This magical adventure story for children introduces a truly original heroine and invites young readers to forget what they already know about ghosts and monsters and witches.
Corpse is an unlikely hero for any story. She is a ghost who lives in the virtually deserted town of Elston Fright, whose only other inhabitants are three menacing witches and a furry spider called Simon – Corpse’s only friend. She is brilliantly resourceful, and constructs herself a body by mimicking spells from witches in order to bring together everyday objects and pieces of flotsam and jetsam into shapes that barely resemble body parts.
Corpse is consumed by questions about her existence. She remembers almost nothing of her life and, in death, has to fathom why there are so few other ghosts around and why she appears to be trapped on the tiny island that she calls the-rock-that-doesn’t-exist. When she learns that the treasure sought by the witches might unlock some of her own secrets, Corpse becomes determined to find it for herself first.
The originality of this story will really challenge readers’ imaginations. Characters are deliberately different from those that usually feature in generic ghost stories. The witches – all men – are deliciously evil. Other monsters are genuinely frightening but also strangely vulnerable and are sometimes so unlike anything readers would have encountered in other stories that it is difficult to conjure just what they look like. This imaginative scope adds to an enjoyably spooky feel, which is complimented by an unpredictable narrative that meanders about the maritime location.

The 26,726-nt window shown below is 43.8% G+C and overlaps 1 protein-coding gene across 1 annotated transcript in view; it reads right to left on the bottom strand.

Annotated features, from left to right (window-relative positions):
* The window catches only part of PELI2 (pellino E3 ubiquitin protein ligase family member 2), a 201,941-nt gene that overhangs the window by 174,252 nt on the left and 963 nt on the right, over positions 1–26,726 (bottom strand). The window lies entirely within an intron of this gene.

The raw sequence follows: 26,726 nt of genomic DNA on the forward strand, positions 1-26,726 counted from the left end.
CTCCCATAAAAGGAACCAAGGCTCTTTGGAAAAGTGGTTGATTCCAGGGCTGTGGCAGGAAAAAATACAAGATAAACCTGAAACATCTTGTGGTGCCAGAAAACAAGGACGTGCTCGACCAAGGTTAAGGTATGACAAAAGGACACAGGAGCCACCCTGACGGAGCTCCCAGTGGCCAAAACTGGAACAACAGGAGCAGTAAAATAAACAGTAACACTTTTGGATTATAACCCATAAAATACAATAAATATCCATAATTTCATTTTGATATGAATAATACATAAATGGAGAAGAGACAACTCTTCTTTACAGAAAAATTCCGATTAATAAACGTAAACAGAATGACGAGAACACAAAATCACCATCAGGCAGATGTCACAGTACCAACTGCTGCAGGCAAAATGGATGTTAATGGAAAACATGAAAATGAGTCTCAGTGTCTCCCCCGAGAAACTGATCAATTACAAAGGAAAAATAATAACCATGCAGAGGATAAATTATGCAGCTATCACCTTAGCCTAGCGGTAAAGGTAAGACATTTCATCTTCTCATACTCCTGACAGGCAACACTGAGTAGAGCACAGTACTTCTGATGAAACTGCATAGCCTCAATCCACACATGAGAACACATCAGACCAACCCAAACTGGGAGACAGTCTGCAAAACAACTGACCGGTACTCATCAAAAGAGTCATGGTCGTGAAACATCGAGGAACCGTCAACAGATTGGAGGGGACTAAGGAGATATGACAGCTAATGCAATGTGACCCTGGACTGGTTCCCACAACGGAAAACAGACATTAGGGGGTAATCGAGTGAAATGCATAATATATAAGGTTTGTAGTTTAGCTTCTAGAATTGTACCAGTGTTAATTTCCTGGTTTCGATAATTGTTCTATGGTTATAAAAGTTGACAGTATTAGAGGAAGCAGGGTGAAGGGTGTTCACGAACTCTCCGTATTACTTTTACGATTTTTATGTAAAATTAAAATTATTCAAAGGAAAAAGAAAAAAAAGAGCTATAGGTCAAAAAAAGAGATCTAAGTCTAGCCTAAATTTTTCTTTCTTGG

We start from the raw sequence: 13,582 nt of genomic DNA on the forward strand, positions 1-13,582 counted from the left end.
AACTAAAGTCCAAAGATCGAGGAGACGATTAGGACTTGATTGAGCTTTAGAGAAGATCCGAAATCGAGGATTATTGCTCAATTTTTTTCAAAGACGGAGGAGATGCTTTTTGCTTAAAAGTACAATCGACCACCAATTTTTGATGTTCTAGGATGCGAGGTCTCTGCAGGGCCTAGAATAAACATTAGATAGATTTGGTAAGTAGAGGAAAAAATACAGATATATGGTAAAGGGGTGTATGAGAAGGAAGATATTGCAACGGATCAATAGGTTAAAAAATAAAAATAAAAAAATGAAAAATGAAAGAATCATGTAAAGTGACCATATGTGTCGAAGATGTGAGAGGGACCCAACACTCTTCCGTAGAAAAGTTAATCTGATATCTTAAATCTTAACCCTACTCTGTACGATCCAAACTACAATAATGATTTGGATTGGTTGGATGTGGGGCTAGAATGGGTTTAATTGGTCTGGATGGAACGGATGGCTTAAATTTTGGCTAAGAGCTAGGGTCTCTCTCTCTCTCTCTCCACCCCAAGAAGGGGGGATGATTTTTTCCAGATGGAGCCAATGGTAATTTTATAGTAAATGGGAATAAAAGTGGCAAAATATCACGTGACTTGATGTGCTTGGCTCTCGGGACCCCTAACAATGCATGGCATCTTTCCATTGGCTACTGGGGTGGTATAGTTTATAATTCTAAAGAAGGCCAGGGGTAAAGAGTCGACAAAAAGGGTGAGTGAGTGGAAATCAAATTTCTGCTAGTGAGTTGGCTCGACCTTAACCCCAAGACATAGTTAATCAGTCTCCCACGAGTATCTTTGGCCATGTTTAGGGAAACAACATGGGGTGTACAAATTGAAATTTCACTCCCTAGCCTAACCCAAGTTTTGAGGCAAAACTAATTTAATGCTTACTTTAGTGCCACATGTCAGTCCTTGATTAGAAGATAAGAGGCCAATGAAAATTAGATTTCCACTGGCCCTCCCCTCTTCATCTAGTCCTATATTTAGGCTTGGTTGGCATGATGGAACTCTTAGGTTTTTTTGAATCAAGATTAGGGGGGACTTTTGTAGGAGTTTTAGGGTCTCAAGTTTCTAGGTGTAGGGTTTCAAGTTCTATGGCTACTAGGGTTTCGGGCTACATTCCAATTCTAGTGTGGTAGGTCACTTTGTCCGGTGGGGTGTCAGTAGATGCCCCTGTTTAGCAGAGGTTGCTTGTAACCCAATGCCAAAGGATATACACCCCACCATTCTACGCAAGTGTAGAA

The world Carter creates is dark and menacing and will be enjoyed by any fans of Gaiman or Riddell. Yet, even in the deepest and darkest corners of the story, a bright light of hope shines brilliantly. Other-worldly creatures like formless ghosts and desperate witches need friendship just as much as anyone, and Corpse’s brave acts of kindness make this debut book stand out as much more than just another ghost story.